Train companies have been accused of ignoring the needs of cyclists with a ban on taking bicycles on board after the London to Brighton Bike Ride.
Thousands of cyclists take part in the London-to-Brighton ride
Roads into Brighton were gridlocked on Sunday when motorists poured into the city to meet many of the 27,000 cyclists who took part in the ride.
The Cyclists Touring Club said people were stranded because train operators refused to take riders back to London.
Southern Trains said its new fleet could not carry large numbers of bikes.
"The rail operators seem incapable of sorting out the very basic issue of managing the overspill of cyclists from the London to Brighton Bike Ride," said Cyclists Tourist Club (CTC) spokesman Dave Holladay.
"This could easily have been handled by effective management and the help of local volunteers - as happened for almost 20 years."
Until last year, many of the riders in the annual bike ride, organised by the British Heart Foundation (BHF), returned to the capital by rail.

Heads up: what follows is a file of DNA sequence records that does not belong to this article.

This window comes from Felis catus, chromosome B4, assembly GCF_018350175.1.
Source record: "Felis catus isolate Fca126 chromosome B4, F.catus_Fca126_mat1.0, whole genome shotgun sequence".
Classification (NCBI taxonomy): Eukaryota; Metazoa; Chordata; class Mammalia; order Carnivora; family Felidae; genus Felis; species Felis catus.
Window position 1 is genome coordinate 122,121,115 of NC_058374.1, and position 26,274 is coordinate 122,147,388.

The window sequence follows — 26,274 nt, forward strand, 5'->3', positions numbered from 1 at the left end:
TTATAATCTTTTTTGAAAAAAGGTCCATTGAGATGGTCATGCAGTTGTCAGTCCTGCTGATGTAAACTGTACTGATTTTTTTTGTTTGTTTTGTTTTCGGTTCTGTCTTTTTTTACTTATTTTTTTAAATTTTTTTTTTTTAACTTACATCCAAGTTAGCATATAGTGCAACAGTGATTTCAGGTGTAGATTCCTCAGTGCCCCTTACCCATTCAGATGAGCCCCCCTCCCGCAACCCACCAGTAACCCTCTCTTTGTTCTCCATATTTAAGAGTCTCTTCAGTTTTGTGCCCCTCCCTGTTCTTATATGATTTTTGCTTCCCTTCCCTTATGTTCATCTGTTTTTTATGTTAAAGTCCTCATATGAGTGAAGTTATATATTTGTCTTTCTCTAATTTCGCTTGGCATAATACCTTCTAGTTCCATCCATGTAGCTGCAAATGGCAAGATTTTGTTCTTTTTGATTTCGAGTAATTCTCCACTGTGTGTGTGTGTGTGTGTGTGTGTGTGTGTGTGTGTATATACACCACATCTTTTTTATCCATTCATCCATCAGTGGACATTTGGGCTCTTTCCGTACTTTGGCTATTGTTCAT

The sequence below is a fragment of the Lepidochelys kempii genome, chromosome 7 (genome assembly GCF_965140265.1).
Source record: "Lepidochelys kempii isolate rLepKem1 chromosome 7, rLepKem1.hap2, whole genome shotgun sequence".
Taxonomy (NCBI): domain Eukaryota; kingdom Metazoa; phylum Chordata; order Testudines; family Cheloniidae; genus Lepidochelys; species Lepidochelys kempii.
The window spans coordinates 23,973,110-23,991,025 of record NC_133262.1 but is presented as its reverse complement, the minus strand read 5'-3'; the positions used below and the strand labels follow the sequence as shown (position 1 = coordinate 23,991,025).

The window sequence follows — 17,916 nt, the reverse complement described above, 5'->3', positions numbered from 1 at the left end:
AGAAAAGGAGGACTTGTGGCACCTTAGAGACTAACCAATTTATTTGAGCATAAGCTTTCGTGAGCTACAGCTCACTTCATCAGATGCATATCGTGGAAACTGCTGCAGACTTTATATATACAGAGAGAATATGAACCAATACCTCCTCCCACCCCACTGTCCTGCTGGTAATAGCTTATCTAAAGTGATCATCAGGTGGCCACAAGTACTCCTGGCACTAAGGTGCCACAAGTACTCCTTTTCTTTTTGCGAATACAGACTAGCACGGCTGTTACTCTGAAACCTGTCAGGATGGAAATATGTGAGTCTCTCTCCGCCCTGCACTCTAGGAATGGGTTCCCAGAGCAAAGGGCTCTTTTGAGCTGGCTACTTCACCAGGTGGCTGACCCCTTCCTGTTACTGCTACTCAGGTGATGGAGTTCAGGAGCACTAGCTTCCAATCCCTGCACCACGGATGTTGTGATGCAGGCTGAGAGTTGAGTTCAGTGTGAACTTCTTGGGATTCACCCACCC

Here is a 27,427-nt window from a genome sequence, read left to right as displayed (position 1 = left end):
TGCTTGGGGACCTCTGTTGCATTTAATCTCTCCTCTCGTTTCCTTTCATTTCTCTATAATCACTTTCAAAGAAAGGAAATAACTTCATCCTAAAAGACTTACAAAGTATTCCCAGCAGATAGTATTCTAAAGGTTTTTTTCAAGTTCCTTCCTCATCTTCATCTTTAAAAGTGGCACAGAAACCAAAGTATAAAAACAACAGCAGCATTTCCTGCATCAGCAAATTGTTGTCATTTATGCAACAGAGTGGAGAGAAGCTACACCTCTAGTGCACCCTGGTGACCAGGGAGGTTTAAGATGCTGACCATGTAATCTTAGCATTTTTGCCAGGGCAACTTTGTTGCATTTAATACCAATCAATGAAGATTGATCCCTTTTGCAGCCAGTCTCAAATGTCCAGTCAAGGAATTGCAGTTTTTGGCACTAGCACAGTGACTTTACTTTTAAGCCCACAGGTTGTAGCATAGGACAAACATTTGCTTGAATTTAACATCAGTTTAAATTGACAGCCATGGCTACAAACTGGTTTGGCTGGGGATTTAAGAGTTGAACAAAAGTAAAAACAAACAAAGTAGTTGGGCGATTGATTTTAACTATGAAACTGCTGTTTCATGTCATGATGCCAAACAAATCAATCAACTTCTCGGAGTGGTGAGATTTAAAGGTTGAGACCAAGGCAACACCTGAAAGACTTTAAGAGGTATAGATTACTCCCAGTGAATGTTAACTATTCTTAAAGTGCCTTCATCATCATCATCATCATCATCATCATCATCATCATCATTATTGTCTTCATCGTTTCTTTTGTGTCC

Special services were run with seats removed from old carriages.
But in 2004, following the replacement of the old slam-door trains with sliding door rolling stock, the BHF was told this was no longer possible.
CTC said it had suggested that dedicated cycle-carrying trains could be provided but Southern and Thameslink had shown no interest in the idea.
"Southern no longer has the capacity to carry the large number of cycles, which was possible with the old slam door trains," said a spokesman.
He said the BHF made alternative arrangements for registered riders, including park-and-ride schemes and lorries to take bikes home.
"For those not registered it was imperative that they made their own arrangements for transporting cycles to and from London and Brighton," the spokesman said.
Thameslink, which also runs services into Brighton, said its carriages had very limited cycle capacity so it decided to ban them completely to avoid being inundated.